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I was wondering about performance issues when parsing a source file that is being edited by the user (for example, when you need to give a syntax highlight).
I think that the simplest approach is to parse every time the code changes, get the results, and replace the current code with the highlighted one. With large files this may be a problem though. Is there a better way to do that?

I suppose a solution may be to parse just the "area" where there was the last edit. Is this a good idea?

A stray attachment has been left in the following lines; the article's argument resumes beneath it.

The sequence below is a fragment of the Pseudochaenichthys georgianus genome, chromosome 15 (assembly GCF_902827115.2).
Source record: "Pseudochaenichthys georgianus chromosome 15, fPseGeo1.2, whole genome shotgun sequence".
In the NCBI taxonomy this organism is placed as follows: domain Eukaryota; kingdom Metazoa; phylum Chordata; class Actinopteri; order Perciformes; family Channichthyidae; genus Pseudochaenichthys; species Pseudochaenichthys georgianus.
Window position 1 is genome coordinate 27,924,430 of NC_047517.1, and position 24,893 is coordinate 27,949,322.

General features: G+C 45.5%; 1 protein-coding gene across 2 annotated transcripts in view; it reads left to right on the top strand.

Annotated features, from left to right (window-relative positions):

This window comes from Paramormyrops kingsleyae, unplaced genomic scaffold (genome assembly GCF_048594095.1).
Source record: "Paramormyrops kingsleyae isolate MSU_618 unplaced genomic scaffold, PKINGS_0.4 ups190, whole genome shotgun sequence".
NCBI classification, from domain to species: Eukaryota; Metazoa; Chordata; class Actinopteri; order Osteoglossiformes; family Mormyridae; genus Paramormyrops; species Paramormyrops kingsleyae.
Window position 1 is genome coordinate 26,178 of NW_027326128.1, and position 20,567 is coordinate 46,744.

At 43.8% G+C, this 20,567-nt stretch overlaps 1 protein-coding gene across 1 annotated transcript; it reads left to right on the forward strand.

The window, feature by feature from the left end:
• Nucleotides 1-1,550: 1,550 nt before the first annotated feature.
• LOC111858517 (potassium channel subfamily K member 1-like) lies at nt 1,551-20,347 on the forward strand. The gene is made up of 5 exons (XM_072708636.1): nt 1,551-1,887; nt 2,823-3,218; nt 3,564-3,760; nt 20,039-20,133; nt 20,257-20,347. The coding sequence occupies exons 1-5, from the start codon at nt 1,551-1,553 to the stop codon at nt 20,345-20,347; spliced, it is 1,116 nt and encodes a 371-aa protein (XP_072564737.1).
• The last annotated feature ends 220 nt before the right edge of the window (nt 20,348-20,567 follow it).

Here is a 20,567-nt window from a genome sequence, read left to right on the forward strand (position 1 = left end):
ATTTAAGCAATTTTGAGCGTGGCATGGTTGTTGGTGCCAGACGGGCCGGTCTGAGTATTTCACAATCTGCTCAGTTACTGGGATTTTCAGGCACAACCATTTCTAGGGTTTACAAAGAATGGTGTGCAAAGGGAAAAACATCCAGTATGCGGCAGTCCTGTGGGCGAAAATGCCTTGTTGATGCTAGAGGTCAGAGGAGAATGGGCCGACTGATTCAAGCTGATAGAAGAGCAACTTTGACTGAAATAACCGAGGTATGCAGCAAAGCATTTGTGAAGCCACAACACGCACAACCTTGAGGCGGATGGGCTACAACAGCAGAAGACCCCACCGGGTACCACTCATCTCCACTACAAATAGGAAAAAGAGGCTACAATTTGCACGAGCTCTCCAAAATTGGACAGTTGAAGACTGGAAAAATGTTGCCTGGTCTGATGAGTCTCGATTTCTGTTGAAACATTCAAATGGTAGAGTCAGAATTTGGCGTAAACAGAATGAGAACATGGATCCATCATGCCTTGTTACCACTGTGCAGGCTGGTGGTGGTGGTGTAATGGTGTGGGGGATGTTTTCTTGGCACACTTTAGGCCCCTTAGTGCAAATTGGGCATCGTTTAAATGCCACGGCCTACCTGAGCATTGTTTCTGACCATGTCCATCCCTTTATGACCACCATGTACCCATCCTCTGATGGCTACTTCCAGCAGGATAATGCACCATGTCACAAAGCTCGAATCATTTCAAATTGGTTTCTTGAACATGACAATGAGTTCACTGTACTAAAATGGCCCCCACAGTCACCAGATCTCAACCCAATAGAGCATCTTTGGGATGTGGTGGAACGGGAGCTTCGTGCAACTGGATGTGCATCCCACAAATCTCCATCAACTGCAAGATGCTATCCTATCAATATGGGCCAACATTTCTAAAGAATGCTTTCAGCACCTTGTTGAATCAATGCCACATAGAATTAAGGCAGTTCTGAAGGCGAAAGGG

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    Have you identified this as an issue? Bear in mind while editing text actual typing takes up a very small percentage of the time. – ChrisF Apr 13 '11 at 11:06
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If you're using a Packrat parser you can invalidate only the cached terminals that overlaps the edited region, and then reparse the whole buffer - only the missing terminals will be reparsed.

Otherwise you'll need a more customised approach, where you'll use regular expressions, for example, for detecting the beginnings of toplevel declarations and start parsing from that points only, and only in an invalidated region. That's what most of the modern IDEs are actually doing.

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